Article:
LEfSe analysis was carried out on the combined dataset to estimate whether there was a significant difference in the relative abundance between the healthy/disease state. LEfSe identified 32 beneficial and 73 disease genera [Additional file 1: Table S8] as prospective biomarkers with an effect size greater than two and a p-value < 0.05 [Additional file 2: Figure S6]. The top five healthy biomarker belonged to the phylum Firmicutes, and Proteobacterium, including genus, Candidatus Bacilloplasma, Acinetobacter, Exiguobacterium, Lactobacillus, and Shimia. On the other hand, the top five disease biomarker belonged to phylum Proteobacteria including genera Alteromonas, Photobacterium, Pseudoalteromonas, Halomonas, and Marinomonas. The mean relative abundance corresponding to the dominant taxonomic biomarkers in the healthy and disease state is depicted in Fig. 3. Further, it was interesting to note that most of the disease biomarkers identified belonged to the phylum Proteobacteria.

Fig. 3
figure 3

Plot depicting the mean relative abundance of dominant biomarker at genus level in healthy and disease state. Size of the circle represent the mean relative abundance

Microbial biomarker co-occurrence

The significantly co-occurring microbial biomarkers essential in maintaining host health were determined using HiOrCo. The HiOrCo algorithm computed the co-occurring communities found together in at least ten datasets more often than expected by chance in healthy [Additional file 1: Table S9a] and disease state [Additional file 1: Table S9b]. Overall, the healthy biomarkers were co-occurring to a consortia size of 15 (genera up to 15). The genera, namely PLTA13 (identified as Thiohalobacter thiocyanaticus strain Hrh1 based on BLAST similarity analysis—92%), Chryseomicrobium, Lactobacillus, Bifidobacterium, Phormidesmis, Rubrobacter, Lutibacter, Exiguobacterium, Legionella, and Acinetobacter were co-occurring in a consortium of maximum size and can be considered as the representative consortium indicative of health. Whereas, the disease-specific biomarkers co-occur in up to 26 genera. The genera, namely Marinomonas, Pseudoalteromonas Candidatus, Aestuariibacter, Alcanivorax, Seonamhaeicola, PeM15 (identified as Geodermatophilus ruber strain DSM 45317 based on BLAST similarity analysis—94%), and CL500-3 (identified as Mucisphaera calidilacus strain Pan265 based on BLAST similarity analysis -88%) were some dominant co-occurring disease biomarker communities, which should be steered effectively to control the pathogenic state of the host.

Pairwise interactions between the taxonomic biomarkers

The 16 s rRNA sequences corresponding to the healthy/disease biomarkers identified with LeFSe were mapped to their closest reference genomes (prokaryotic database of bacterial species with a complete genome availability was created). Mapping with BLASTP based on percent identity and query coverage (97% similarity) retrieved 64 healthy (corresponding to 26 different genera) and 69 disease species (corresponding to 19 different genera).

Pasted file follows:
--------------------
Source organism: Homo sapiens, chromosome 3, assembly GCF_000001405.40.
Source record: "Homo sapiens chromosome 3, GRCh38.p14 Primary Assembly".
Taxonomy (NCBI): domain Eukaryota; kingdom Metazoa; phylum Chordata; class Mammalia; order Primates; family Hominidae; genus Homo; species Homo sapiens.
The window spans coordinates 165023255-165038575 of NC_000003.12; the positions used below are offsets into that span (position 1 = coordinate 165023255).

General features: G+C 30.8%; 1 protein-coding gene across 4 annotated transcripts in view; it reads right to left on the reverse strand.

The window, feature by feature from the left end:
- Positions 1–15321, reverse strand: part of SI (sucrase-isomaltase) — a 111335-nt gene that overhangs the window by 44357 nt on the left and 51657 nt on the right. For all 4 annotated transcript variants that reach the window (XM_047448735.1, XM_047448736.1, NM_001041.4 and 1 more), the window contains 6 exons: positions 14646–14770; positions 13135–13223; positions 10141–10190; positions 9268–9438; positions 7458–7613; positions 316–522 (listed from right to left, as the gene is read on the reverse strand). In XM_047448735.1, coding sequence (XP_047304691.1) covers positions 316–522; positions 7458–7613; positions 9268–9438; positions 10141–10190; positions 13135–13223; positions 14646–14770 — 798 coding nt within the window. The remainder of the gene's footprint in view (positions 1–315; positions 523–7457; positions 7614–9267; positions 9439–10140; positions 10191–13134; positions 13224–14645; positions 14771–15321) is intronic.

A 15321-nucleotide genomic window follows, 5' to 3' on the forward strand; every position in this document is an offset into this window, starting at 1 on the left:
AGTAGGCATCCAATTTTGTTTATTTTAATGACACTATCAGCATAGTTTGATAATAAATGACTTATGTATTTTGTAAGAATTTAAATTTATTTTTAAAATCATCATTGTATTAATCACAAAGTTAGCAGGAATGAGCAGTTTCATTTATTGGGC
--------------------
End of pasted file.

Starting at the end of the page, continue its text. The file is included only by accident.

A genome-scale metabolic model was built with CarveMe for the retrieved species and subjected to in silico phenotypic growth predictions on the single and pairwise (4416 pairs) species in a minimal media supplemented with 17 different carbon sources. Each of the paired models was analysed for an increase in growth rate for the healthy species (10% increase in in silico growth compared to the single) with a concomitant growth limit for the disease species (10% decrease in silico growth rate compared to single) in each of the environments.

The healthy 69 species exhibited simulated growth capability in all the nutrient environments used in this study. On the other hand, the disease species exhibited less growth preference in sucrose, mannitol, and fructose environment. Further, out of the 4416 paired communities generated, only 794 pairs showed significant growth change and growth limitation on the healthy and disease species, respectively, in at least one of the nutrient environments. A total of 47 healthy species comprising 12 different genera form part of this 794 pairwise communities that limited the disease counterpart. These 47 healthy species limited the growth of 63 out of the 64 disease species except the strain Synechococcus CBW 1004. These growth limitations were majorly (711 paired communities) observed under sucrose environment, followed by trehalose (103 pairwise communities) and maltose (75 pairwise communities). Moreover, 29 out of the 794 pairwise microbial biomarker communities limited the growth of disease species in at least five of the nutrient environments [Fig. 4]. The five healthy species, namely Acinetobacter sp WCHA55, Acinetobacter tandoii SE63, Bifidobacterium pseudolongum 49 D 6, Brevundimonas pondensis LVF1, and Lutibacter profundi LP1 form part of 29 communities which limited the growth of 22 disease species in at least five of the nutrient environments. Among the five strains, Lutibacter profundi LP1 limited the growth of maximum number of disease species (20 different species). Altogether, these results short-listed four genera indigenous in P. vannamei, limiting the growth of disease species that naturally resides on the host.